Google Webmaster Tools warns of "mobile usability issues" due to images in topics?


Hi there, I just got this warning message from Google Webmaster Tools about my Discourse forum:

Google systems have tested 61 pages from your site and found that 28% of
them have critical mobile usability errors. The errors on these 17
pages severely affect how mobile users are able to experience your
website. These pages will not be seen as mobile-friendly by Google
Search, and will therefore be displayed and ranked appropriately for
smartphone users.

The detailed warning for every one of the specifically flagged pages says:

Make sure your pages don’t require horizontal scrolling to view completely.

All of these pages do contain large (in terms of dimensions) images in the post contents. However, I checked these pages on my Samsung Galaxy S3 smartphone in portrait and horizontal orientation with the stock Android browser and with mobile Firefox, and they navigate like a dream, with all the images perfectly scaled and no horizontal scrolling necessary (or even possible).

I have made absolutely no customizations to the default Discourse styles, with the exception of adding the Adsense plugin, which incidentally is configured to use responsive ad sizes and also works correctly by adapting to different devices’ screen sizes.

I normally wouldn’t care about these Google Webmaster errors, but it appears that these perceived errors will result in my Discourse site being penalized in Google search results, which is a Bad Thing™. Any suggestions or comments? Thanks!

Google's Mobile Friendly Test
(Mittineague) #2

Did you set your User-Agent to Google when you tested?


Nope, just as a regular user. It would seem really stupid on Google’s part to give warnings about user experience based on their crawler’s experience.

(Jacob Chapel) #4

That is what they do. They have a mobile crawler that they test sites with.

The problem stems from Discourse serving the no-js server rendered version of the site. So in Googles eyes, it might think the no-js version is not mobile optimized. Though in my own testing using the Googlebot mobile user agent, the content came back and did not cause scrolling.

What version of Discourse are you running @sb56637?

FYI you can test this yourself using Google Chrome and by emulating a mobile phone, but using the Googlebot mobile user agent.

Googlebot User Agent

Mozilla/5.0 (iPhone; CPU iPhone OS 6_0 like Mac OS X) AppleWebKit/536.26 (KHTML, like Gecko) Version/6.0 Mobile/10A5376e Safari/8536.25 (compatible; Googlebot/2.1; +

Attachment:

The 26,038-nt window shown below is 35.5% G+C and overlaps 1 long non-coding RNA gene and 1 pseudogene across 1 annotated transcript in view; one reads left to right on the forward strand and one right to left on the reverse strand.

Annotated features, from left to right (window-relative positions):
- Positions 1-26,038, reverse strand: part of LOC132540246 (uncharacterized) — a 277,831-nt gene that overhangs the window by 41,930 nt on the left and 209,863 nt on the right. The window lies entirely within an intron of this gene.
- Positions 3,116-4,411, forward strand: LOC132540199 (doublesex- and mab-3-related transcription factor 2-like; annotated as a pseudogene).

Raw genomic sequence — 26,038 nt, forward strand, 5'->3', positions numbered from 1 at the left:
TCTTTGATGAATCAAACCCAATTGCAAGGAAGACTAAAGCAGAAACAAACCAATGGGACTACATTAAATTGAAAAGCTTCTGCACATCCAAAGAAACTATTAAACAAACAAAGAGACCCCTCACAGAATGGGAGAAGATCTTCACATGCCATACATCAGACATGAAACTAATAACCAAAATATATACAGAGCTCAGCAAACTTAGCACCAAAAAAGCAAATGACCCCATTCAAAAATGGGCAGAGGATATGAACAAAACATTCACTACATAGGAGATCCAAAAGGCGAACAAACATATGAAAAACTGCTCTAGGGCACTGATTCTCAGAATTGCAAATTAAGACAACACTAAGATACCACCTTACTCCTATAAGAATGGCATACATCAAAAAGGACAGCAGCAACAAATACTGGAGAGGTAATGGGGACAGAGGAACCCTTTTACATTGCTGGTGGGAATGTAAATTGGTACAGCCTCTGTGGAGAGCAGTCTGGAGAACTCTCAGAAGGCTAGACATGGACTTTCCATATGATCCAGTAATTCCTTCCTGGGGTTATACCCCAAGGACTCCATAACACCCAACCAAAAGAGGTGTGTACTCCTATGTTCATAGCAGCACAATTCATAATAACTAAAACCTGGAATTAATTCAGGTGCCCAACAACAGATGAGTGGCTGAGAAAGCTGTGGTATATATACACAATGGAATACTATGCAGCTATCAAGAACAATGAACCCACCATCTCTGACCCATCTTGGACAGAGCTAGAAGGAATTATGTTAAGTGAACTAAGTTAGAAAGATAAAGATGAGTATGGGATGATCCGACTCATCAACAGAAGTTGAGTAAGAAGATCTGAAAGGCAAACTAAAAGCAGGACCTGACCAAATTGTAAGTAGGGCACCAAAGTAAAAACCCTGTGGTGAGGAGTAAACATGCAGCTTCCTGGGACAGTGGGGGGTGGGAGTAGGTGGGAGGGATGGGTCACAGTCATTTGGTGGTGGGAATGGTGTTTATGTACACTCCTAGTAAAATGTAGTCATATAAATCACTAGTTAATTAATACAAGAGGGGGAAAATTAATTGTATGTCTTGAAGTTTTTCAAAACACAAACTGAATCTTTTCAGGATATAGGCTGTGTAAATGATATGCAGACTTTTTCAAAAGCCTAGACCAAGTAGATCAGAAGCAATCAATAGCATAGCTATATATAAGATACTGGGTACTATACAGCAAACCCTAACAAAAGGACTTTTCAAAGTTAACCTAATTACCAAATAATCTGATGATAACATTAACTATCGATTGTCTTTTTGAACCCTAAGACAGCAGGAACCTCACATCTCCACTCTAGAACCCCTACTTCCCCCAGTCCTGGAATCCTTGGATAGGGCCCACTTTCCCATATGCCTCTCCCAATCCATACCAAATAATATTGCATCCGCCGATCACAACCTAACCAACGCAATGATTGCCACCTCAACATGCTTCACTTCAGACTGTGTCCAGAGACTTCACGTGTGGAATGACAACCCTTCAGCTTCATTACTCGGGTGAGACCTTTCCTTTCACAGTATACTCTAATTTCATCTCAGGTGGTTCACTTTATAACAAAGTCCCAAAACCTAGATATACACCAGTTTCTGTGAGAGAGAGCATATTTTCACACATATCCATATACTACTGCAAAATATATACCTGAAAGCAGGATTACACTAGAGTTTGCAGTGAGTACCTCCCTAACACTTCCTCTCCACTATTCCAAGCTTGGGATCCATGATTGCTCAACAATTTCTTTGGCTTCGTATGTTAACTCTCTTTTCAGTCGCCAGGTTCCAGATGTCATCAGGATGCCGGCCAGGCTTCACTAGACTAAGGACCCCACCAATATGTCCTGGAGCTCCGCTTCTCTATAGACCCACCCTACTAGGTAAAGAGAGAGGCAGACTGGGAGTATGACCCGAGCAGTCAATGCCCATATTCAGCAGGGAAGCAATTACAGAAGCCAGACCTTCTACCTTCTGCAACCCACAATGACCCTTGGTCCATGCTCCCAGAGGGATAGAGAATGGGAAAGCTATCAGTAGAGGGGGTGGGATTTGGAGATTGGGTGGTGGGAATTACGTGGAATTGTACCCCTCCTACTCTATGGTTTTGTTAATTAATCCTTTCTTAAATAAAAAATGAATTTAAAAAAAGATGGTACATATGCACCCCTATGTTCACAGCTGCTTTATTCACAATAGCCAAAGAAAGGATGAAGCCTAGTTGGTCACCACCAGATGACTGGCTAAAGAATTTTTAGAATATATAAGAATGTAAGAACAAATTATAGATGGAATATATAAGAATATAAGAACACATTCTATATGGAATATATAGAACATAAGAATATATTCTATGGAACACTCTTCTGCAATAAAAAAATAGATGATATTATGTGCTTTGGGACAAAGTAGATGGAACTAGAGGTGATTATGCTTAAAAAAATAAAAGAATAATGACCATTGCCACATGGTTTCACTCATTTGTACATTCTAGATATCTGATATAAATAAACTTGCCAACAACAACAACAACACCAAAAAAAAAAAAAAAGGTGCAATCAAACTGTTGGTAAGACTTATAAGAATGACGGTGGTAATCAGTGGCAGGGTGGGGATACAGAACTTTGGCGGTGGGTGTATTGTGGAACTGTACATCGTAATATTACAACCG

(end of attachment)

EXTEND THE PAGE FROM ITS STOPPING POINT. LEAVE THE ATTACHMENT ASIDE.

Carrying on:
Thanks @chapel for the reply!

Huh, that seems incredibly asinine, even for Google. By “crawler” do you mean the same one that they use for their search index? Or do they run another type of crawler for compatibility and user-experience testing? I still don’t see how they can penalize a site for being “unfriendly” to a non-human user agent that never gets used by the general public, or why they would use a non-standard user agent for making judgments on real-world user experience.


So can anything be done on the Discourse side to work around Google’s logic? Possibly not showing any images to the Google user agent?

(Jacob Chapel) #7

They expect you to treat their mobile bot like any user. That is how they tell you’re site is a proper experience for mobile users.

Google expects that every website treat their bots like a user otherwise you might be cloaking and they might punish your ranking.

The best thing to do is to make sure the no-js HTML has mobile friendly CSS. It might be missing mobile image resizing.


OK, thanks for the reply. In that case I should probably mark this as a bug?

(Jeff Atwood) #10

I suspect this plugin is somehow your issue. I can’t repro this scary message… here’s what the google webmaster tools looks like on meta.discourse:

Similarly when searching from my iPhone, I get mobile-friendly everywhere on Google.

I would be very, very suspicious of this plugin you have installed, because I can’t repro what you’re describing at all…

(Jeff Atwood) #11

This is also dangerously incorrect, that’s not how Google indexes mobile sites t all. Just follow the Google Webmaster guidelines and test using regular mobile agents…

edit: at the very least, use

  • Webmaster Tools
    • Search Traffic